In today’s large organization, as women climb up the corporate ladder they vanish. While the statistics vary slightly around the world, this is an extremely consistent pattern.
At the lowest levels, more than half of the employees in organizations are female. As you move to each successively higher level in the organization, the number of women steadily shrinks. At the CEO level, worldwide, there are only 3% to 4% who are women.
Singaporeans love to think of themselves as age/race/sex neutral people. But are we really? Perhaps the time has come to put it to the test – will we be willing to accept a female presidency?
“If you look (back) at the (early) 80s, we didn’t have a single female Member of Parliament,” said Madam Halimah Yaacob, adding that it is difficult for her, as Speaker now, to visualise “a field of male parliamentarians” back then. “(Now) we have got over 20 per cent, which is higher than the international average… so that is pretty good.”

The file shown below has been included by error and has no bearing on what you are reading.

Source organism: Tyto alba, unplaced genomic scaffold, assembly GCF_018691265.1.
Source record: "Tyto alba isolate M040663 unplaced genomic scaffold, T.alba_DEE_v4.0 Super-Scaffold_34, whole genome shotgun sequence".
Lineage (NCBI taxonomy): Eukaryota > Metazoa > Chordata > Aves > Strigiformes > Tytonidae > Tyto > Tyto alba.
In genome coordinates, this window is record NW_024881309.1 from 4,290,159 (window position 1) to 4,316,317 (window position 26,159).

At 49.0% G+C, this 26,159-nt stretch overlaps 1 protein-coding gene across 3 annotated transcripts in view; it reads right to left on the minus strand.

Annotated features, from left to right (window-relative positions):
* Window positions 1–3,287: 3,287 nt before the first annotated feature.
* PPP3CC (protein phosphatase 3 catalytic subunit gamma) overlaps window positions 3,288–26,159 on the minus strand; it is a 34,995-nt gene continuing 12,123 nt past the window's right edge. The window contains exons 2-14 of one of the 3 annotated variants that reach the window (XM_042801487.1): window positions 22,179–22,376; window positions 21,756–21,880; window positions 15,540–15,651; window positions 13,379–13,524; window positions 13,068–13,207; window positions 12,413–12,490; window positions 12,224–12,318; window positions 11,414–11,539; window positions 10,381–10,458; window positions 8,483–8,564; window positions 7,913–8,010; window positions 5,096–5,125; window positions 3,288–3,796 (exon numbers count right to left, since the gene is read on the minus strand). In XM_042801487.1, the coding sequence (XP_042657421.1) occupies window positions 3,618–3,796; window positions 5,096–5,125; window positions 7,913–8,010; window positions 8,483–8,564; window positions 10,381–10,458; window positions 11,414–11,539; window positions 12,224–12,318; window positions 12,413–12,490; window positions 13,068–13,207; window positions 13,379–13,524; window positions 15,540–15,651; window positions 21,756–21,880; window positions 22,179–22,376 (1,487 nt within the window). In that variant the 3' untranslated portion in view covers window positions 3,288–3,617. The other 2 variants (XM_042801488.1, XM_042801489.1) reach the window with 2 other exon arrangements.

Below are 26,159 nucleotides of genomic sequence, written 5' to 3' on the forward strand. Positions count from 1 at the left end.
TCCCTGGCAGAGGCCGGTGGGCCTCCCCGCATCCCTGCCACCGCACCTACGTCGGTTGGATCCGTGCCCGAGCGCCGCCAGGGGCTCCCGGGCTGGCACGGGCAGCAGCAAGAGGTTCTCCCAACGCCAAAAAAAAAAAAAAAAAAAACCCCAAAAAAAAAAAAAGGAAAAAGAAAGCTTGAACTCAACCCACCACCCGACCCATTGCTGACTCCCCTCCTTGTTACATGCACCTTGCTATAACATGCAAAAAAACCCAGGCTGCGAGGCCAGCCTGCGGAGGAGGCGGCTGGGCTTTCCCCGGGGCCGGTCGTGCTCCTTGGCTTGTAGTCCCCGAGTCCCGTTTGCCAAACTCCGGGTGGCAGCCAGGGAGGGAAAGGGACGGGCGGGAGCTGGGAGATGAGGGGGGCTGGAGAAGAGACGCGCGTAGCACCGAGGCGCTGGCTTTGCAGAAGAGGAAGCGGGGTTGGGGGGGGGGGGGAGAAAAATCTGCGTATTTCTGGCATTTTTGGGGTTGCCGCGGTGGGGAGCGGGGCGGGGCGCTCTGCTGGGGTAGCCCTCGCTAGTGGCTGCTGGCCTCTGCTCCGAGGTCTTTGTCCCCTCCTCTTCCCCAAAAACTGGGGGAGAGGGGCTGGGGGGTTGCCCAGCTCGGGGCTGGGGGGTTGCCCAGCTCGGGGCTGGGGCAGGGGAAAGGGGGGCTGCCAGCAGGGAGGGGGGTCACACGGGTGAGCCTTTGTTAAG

Madam Halimah herself, has been touted as a potential contender in the presidential election to be held this September. This time around the race will be reserved for candidates from the Malay community, under broad constitutional changes passed last November that spell out how a presidential election will be reserved for a particular racial group that has not produced a president for five terms in a row.
When asked if she thinks that there would be potential for more female ministers and a female president in Singapore, Madam Halimah said it was a “tricky question” that she would not be able to answer. “But certainly, I hope to see women growing in leadership positions in Singapore, because that then allows women to fully develop their capabilities and contribute.
Female leadership is still not very much accepted around the world. The number of countries that have had a female leader continues to expand. But the list is still relatively short, and even when women have made it to power, they’ve rarely led for a long time.